“What will we say when our grandchildren ask us where we were?” Gary Haugen
The recent outbreak of Xenophobia that has gripped the attention of our nation, while tragic, should not come as a surprise to us.
“A Riot is the cry of the desperate” Martin Luther King
Xenophobia is a symptom of a far deeper brokenness that affects our country. We cannot hope for peace without working for justice. They are two sides of the same coin. The disparity between the minority and the masses in South Africa is an injustice that has yet to be effectively addressed. Many of us live under the false assumption that our current system is sustainable. It is not. We cannot continue to gather as small sectors of our society around banquet tables that the vast majority of our nation are not invited to. Current political and social constructs may have silenced the voice of the desperate for now, but they will not stay silent forever. If we continue to build our castles on the backs of Mothers and Fathers who can “serve in our kitchens but not sit in our livings rooms” the burden will become unbearable and they will shake it off.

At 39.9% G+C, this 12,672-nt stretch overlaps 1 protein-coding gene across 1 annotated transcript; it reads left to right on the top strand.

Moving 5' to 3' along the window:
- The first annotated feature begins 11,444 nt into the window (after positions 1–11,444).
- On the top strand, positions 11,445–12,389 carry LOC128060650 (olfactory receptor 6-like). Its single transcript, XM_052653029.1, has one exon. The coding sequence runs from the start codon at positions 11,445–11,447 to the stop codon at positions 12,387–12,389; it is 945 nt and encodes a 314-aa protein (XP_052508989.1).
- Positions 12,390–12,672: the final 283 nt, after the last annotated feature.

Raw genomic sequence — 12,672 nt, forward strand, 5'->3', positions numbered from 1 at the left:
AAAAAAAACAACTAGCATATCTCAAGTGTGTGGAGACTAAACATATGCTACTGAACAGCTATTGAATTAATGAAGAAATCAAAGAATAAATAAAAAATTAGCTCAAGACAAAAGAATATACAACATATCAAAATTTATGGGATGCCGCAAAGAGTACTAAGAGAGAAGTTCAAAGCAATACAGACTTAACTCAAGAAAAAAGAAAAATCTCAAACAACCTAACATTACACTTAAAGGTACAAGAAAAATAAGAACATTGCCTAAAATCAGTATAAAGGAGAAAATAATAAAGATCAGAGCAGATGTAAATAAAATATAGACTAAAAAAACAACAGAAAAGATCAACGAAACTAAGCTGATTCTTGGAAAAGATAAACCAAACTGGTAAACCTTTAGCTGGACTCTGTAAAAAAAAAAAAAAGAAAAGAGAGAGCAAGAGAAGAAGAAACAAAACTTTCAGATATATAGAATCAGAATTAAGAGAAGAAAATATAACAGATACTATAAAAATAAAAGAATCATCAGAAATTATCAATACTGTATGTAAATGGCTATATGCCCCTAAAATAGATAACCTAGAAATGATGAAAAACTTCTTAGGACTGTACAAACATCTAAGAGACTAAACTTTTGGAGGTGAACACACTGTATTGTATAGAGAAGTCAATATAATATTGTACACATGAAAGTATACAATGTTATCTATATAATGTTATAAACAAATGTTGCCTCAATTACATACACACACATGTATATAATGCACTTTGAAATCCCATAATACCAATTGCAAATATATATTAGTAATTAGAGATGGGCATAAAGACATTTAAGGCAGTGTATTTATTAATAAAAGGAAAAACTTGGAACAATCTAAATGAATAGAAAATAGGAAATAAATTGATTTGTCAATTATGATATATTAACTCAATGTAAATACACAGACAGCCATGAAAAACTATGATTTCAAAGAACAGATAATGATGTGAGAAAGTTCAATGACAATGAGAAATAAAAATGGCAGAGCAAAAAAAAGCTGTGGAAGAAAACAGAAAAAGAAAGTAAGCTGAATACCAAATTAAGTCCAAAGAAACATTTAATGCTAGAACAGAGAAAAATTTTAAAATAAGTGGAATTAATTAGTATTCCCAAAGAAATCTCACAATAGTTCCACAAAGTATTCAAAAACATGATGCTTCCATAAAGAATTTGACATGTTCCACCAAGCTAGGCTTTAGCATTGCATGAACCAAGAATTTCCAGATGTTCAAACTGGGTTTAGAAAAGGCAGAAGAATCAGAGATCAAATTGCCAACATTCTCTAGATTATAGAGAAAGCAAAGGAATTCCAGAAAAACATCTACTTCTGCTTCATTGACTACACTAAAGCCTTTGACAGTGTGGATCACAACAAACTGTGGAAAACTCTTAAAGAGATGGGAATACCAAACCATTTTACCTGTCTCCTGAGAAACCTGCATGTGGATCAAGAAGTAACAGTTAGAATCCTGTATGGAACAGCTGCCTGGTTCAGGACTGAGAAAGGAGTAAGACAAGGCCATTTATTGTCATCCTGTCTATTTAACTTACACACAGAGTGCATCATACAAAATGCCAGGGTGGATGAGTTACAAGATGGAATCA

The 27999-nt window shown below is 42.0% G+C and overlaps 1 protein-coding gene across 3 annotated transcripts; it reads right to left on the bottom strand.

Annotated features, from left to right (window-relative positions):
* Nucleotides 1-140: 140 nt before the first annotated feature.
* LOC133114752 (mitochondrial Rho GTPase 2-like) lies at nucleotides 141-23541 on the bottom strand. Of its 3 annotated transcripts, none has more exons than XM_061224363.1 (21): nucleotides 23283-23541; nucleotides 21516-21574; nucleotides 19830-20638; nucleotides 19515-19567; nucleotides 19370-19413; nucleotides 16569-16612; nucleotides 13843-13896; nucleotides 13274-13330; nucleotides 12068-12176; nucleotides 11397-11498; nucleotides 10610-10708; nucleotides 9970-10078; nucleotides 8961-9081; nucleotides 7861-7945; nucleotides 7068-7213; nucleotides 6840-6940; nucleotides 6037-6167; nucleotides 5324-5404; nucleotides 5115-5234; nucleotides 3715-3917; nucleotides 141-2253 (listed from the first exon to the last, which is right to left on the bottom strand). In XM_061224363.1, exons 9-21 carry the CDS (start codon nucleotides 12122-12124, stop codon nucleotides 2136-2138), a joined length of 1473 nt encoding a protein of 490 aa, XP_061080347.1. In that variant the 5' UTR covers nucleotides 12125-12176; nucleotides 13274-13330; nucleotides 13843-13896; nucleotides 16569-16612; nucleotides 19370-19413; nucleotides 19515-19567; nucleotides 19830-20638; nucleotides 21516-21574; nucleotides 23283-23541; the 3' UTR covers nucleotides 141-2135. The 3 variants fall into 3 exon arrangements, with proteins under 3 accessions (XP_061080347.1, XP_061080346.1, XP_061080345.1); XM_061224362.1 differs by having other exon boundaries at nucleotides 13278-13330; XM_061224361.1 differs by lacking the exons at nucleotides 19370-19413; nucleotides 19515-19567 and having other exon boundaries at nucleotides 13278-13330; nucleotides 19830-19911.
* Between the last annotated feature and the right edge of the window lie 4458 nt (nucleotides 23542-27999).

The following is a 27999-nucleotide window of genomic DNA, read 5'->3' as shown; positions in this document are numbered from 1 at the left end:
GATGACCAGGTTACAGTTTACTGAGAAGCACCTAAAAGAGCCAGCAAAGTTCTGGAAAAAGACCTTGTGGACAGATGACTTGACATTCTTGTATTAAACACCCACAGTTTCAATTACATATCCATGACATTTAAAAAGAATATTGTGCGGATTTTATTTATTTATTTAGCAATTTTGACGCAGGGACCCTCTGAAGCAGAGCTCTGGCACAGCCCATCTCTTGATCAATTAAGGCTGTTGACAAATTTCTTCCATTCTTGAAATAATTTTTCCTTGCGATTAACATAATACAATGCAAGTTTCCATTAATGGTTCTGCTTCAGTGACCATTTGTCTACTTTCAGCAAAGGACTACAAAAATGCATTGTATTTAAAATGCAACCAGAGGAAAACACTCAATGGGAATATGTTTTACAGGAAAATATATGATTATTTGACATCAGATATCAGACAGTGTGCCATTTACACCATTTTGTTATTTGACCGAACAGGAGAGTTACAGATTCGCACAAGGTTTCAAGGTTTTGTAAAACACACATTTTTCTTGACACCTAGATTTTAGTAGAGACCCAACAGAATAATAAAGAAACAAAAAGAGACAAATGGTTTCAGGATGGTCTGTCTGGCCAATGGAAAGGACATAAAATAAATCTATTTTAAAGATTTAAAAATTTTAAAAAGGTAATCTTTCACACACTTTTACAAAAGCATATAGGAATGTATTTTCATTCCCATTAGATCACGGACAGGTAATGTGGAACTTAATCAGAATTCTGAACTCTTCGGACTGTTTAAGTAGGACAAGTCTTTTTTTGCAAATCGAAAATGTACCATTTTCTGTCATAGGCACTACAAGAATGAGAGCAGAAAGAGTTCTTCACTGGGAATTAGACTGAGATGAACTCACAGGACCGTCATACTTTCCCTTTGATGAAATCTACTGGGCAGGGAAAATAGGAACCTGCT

I am guilty of this and I am determined to change. Can I invite you to do the same?
The response of our people to offer relief and support to those who have been affected by the xenophobic violence has been phenomenal. It is a testament to the people we are, to the nation we are. But it is in the aftermath of the crisis that the real work begins. We must allow these tragic circumstances to shake us out of apathy. We must imagine a new society, write a new narrative, build a new world where the table has room for all.
If we do this it will cost us. It will cost us time, comfort and convenience. It will cost us our illusions of safety as we step into abandoned places to bridge social divides. It will cost us our pride as we listen and learn asking for forgiveness from those whom our indulgence has affected.
If we do not do this the cost will be far greater.
I pray that each of us would find the courage to change so that the tragedy of the past few weeks never happens again.
“Blessed are the peacemakers for they shall be called sons of God.” Matthew 5:9